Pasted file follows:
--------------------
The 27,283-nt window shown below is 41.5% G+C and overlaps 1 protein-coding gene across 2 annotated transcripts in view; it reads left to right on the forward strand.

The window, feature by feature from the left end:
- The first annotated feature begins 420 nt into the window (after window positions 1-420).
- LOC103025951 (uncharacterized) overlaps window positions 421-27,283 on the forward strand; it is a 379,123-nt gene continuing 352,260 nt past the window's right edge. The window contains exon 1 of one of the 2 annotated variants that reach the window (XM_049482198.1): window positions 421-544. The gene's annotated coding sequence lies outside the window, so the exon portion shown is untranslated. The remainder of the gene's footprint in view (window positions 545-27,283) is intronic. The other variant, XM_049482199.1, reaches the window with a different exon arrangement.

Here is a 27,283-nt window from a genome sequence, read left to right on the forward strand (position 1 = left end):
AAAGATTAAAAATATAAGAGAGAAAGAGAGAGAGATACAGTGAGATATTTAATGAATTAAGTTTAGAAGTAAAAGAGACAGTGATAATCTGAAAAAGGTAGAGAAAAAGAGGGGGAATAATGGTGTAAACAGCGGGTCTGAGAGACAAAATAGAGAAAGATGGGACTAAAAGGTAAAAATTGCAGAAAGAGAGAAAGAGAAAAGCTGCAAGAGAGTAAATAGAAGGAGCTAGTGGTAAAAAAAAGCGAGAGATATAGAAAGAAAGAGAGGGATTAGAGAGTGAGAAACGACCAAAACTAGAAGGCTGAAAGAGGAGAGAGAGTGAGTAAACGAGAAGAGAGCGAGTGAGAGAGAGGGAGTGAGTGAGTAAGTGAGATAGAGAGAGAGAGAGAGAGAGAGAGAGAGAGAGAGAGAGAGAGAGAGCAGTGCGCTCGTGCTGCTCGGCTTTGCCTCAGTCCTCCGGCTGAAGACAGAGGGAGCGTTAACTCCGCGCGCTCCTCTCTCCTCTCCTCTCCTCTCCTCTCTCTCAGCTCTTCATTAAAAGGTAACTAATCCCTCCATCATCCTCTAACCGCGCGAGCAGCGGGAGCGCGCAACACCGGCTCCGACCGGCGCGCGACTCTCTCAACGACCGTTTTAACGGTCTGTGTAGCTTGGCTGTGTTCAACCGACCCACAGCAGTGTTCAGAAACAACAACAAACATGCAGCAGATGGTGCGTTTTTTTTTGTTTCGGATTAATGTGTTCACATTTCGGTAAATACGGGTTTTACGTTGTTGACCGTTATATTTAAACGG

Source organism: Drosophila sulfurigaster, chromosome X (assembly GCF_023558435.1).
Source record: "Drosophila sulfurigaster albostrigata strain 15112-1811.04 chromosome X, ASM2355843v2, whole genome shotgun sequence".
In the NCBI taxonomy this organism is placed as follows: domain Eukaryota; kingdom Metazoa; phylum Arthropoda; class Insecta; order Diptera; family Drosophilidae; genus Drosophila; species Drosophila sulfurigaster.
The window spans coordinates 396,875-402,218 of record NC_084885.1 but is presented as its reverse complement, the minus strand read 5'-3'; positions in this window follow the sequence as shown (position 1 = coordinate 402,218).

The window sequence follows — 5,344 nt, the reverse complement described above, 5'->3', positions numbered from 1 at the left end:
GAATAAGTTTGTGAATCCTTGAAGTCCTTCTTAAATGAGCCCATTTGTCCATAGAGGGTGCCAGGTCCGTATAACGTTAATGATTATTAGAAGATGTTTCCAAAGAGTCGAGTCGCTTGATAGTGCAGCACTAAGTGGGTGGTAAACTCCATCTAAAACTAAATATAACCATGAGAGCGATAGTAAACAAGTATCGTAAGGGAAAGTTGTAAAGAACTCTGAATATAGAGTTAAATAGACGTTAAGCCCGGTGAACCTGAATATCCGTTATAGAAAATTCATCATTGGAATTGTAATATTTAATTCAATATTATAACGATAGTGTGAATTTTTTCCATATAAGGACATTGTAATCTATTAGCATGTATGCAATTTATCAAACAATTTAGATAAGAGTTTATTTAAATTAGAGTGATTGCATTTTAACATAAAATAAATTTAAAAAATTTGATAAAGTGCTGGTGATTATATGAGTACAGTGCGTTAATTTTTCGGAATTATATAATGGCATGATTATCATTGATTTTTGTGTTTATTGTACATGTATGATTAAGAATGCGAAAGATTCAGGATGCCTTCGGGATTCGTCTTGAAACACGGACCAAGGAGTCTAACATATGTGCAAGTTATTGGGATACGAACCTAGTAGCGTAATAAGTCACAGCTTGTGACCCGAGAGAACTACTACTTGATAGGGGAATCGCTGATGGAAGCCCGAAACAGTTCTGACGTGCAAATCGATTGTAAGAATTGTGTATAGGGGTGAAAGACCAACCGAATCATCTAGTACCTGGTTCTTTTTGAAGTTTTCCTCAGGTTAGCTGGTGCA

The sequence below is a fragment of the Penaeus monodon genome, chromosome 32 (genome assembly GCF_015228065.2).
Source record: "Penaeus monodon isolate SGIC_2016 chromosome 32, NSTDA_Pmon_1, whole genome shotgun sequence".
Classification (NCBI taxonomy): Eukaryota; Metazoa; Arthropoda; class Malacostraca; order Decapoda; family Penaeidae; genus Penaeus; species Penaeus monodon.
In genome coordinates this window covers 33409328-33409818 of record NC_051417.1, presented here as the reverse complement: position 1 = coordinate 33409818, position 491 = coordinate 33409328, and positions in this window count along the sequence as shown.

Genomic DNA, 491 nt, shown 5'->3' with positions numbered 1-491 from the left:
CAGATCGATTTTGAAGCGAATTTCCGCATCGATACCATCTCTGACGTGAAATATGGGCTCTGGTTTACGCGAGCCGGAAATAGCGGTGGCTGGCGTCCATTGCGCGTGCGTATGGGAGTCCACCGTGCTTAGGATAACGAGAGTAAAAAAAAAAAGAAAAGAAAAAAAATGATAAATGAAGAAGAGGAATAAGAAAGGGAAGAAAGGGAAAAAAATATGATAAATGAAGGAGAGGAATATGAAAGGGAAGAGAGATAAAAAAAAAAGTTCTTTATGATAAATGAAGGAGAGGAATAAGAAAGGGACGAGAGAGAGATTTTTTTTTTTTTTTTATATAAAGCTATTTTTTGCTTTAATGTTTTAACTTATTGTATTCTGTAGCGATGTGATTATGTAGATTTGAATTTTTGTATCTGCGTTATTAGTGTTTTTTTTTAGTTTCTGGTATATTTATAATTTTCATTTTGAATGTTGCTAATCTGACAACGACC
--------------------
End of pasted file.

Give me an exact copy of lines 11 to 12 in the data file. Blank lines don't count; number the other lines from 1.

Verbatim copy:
The window sequence follows — 5,344 nt, the reverse complement described above, 5'->3', positions numbered from 1 at the left end:
GAATAAGTTTGTGAATCCTTGAAGTCCTTCTTAAATGAGCCCATTTGTCCATAGAGGGTGCCAGGTCCGTATAACGTTAATGATTATTAGAAGATGTTTCCAAAGAGTCGAGTCGCTTGATAGTGCAGCACTAAGTGGGTGGTAAACTCCATCTAAAACTAAATATAACCATGAGAGCGATAGTAAACAAGTATCGTAAGGGAAAGTTGTAAAGAACTCTGAATATAGAGTTAAATAGACGTTAAGCCCGGTGAACCTGAATATCCGTTATAGAAAATTCATCATTGGAATTGTAATATTTAATTCAATATTATAACGATAGTGTGAATTTTTTCCATATAAGGACATTGTAATCTATTAGCATGTATGCAATTTATCAAACAATTTAGATAAGAGTTTATTTAAATTAGAGTGATTGCATTTTAACATAAAATAAATTTAAAAAATTTGATAAAGTGCTGGTGATTATATGAGTACAGTGCGTTAATTTTTCGGAATTATATAATGGCATGATTATCATTGATTTTTGTGTTTATTGTACATGTATGATTAAGAATGCGAAAGATTCAGGATGCCTTCGGGATTCGTCTTGAAACACGGACCAAGGAGTCTAACATATGTGCAAGTTATTGGGATACGAACCTAGTAGCGTAATAAGTCACAGCTTGTGACCCGAGAGAACTACTACTTGATAGGGGAATCGCTGATGGAAGCCCGAAACAGTTCTGACGTGCAAATCGATTGTAAGAATTGTGTATAGGGGTGAAAGACCAACCGAATCATCTAGTACCTGGTTCTTTTTGAAGTTTTCCTCAGGTTAGCTGGTGCA